It’s my birthday today, the beginning of my 54th orbit of the sun.
Like most people these days, I’ll get a lot of birthday messages in calls, texts and across social media. And I don’t think I’m alone in thinking this is a two-edged sword — it’s great to feel loved and supported, it’s great to be recognised, but once you thank one person, you’ve got to thank them all.
I like to think I can write, so for a few years I tried to think of something unique to say in reply to everyone who sent me a message or posted on my feed. Then that got too much and I took to just 👍 everyone’s messages on Facebook. It didn’t feel great. This year, I thought they deserved more than that and started using the ❤️ button, because I really do appreciate them thinking of me, but I’m not able to think of something special and unique to write in thanks to everyone who posts. Jeez, I’m either an ungrateful self-important dickhead or a copy-and-paste automaton, thanks for the great choices, Facebook.
And that’s if/when there’s something to celebrate. Have you ever been the person tasked with keeping a big network of family, friends, colleagues or school mates up-to-date with someone who’s suffered a hospitalisation or serious illness? Keeping a lot of people in the loop on the latest about someone’s health can be draining. I feel like I re-live my own emotions about it each time I spend time updating people.
But today something much more interesting dawned on me…
The theory of The Extended Mind
I first saw David Chalmers speak about the theory of the Extended Mind at TEDxSydney in 2011. In 1988 he and Andy Clark published a paper “The Extended Mind” suggesting that your written notes constitute a memory storage device our mind relies upon in the process of cognition. That our minds might be more than just the contents of our skulls, but that objects, tools and even other people might be part of a fuzzy web of things that help us ‘be’ ourselves.
Chalmers’ TEDx talk resonated with me then and it still arises in my thoughts to this day. I still look out for reading material about new advances (and criticisms) on the theory. There’s a great summary of all that published by MIT Press if you’re interested.
The extended mind of a team
I was reading something recently, a study on why great leaders can become failures when transplanted from one organisation to another, or from one team to another. I’ve searched and can’t find it again so I can’t reference it for you directly, sorry, but perhaps someone reading this can provide a link?
The gist of it was: the success of someone in a leadership position depends not just on their skills, experience, communication skills and hard work – it’s also how well those things are supported by the skills, experience, communication skills and hard work of the other members of that team.
In effect, the performance of the extended minds of the team are what should be evaluated, not the performance of the team leader.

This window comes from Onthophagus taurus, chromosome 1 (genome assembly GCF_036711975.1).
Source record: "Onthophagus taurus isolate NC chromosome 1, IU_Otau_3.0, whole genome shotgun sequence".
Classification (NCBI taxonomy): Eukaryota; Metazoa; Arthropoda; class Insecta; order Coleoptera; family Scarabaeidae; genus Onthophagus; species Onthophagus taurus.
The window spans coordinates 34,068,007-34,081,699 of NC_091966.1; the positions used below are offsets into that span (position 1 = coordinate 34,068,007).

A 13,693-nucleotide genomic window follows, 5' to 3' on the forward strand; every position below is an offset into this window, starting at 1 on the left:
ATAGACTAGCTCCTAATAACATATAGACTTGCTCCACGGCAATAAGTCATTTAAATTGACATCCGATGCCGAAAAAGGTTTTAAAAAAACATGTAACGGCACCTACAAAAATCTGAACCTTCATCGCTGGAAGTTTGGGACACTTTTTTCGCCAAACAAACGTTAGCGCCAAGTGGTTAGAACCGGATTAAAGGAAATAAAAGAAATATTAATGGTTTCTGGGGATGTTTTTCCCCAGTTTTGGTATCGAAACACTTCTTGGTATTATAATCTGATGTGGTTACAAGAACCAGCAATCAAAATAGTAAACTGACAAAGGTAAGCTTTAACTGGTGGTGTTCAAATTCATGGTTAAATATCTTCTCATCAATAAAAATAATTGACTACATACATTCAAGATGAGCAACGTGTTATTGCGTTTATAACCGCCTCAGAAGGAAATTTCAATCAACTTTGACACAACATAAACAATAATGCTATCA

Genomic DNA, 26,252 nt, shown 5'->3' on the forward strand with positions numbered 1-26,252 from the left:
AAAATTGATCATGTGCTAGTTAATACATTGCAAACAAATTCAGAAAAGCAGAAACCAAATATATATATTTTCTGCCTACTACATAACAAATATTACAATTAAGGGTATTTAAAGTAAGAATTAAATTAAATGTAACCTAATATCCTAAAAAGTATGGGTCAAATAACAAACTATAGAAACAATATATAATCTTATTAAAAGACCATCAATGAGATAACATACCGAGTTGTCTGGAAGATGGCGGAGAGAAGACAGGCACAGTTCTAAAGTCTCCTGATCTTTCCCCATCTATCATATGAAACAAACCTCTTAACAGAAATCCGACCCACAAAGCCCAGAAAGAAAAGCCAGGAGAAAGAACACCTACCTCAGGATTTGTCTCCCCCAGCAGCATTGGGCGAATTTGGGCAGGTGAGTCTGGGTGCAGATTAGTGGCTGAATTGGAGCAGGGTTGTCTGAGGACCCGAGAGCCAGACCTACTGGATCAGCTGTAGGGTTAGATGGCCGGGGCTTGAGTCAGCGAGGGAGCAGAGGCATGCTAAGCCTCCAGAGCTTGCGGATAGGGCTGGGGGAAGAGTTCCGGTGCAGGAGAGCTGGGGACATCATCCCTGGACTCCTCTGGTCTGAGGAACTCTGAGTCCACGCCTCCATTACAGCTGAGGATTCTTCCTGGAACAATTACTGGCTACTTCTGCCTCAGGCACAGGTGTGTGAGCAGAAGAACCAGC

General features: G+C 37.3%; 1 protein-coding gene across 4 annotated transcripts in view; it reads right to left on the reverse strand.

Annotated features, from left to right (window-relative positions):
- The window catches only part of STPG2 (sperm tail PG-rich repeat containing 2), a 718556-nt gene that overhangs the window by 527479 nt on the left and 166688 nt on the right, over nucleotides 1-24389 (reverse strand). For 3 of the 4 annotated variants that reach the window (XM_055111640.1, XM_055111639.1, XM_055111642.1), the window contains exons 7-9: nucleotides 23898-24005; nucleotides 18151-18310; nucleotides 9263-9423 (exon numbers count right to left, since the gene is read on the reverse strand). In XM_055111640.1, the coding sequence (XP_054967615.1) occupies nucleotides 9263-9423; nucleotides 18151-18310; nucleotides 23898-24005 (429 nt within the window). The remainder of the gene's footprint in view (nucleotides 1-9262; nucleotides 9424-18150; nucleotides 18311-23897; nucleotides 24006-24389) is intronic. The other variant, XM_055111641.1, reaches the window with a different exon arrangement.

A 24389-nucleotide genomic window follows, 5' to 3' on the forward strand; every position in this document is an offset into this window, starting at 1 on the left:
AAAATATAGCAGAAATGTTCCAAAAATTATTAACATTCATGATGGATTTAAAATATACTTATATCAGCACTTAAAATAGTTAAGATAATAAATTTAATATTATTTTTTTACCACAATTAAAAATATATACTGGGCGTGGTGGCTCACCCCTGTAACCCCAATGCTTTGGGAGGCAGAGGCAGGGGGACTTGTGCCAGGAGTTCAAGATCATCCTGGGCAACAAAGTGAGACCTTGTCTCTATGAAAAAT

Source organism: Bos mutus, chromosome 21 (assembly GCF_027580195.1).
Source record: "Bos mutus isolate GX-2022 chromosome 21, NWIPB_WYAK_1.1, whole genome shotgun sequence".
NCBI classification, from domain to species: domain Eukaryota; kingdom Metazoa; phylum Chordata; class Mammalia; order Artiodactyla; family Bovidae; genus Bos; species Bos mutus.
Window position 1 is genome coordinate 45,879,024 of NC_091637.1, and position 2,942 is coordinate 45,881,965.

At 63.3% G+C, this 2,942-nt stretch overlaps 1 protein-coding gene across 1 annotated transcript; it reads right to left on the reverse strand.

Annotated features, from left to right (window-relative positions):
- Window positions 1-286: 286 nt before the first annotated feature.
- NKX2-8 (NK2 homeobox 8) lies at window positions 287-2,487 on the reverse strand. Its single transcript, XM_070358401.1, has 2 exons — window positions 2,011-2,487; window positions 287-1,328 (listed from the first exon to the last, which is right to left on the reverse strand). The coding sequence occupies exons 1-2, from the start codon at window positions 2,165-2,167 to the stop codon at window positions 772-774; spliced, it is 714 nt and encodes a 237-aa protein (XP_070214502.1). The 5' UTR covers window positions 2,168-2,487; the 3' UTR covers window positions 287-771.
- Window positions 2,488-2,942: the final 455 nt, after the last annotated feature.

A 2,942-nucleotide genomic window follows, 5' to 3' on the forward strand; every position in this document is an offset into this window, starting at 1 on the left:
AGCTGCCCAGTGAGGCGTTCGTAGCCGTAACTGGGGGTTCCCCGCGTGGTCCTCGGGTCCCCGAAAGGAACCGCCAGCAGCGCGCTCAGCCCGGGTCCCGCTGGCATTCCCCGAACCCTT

Whether you prefer to believe that the team is part of the extended mind of the leader, or whether the team plus the leader equal one whole extended mind, it’s an interesting concept.
Why stop at business and leadership performance? Wouldn’t the same hold true for all our social and familial relationships?
Which brings me to the people who reached out to wish me a happy birthday today.
Perhaps my social web is not just a burden of obligations. It’s also part of what makes me, “me”
As I said, it’s my birthday today and I have a lot of people who’ve taken a moment (or even a few minutes) to let me know they care about me. Some of them care because we’re related, some because we’re emotionally close, some because we work together, or once worked together, or once climbed a mountain, played in a band, or made a documentary together.
I think we’d all agree that we’ve inherited much of makes us great from our upbringing and the traits and learned behaviours that come from our parents and our siblings. And the sporting teams and sports coaching relationships we’ve been part of – obviously those have been part of what shapes us into who we are today. Then there are teachers, and managers, mentors, coworkers, bosses and industry leaders, inspirational writers, actors, musicians, dating relationships, long-term romantic relationships, BFFs and best mates.
In short, I am who I am because of all of you. It’s me who should be thanking you on my birthday.
The person I am, the values I hold, the goals I strive at achieve and the values I hold dear, have all been moulded much more by all of you than by me.
The way you’ve supported me emotionally, logically, logistically and with your complimentary skills have allowed me to get better at what I’m good at, to focus on achieving what I’m here to do in the world, to feel supported and valued and welcome, to support you too, with what I have to give.
So this birthday, I will still ❤️ all the messages I received on Facebook and Instagram. I will still try to find something unique to each of you in my reply on Twitter, Facebook Messenger, Slack, SMS and iMessage.
But please, if you made it far through this blog post, accept my thanks for being part of my extended mind. You (all) complete me.